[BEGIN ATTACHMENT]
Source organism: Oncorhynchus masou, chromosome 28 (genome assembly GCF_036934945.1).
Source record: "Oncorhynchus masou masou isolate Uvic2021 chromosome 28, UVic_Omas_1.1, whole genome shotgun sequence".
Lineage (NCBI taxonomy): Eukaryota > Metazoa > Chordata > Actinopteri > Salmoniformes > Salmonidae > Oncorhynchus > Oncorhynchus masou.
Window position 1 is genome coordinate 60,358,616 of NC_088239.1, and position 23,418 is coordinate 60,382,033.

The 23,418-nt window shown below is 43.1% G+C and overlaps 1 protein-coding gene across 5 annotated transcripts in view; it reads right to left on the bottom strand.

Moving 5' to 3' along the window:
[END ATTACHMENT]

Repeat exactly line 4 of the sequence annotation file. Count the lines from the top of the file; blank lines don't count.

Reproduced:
Window position 1 is genome coordinate 60,358,616 of NC_088239.1, and position 23,418 is coordinate 60,382,033.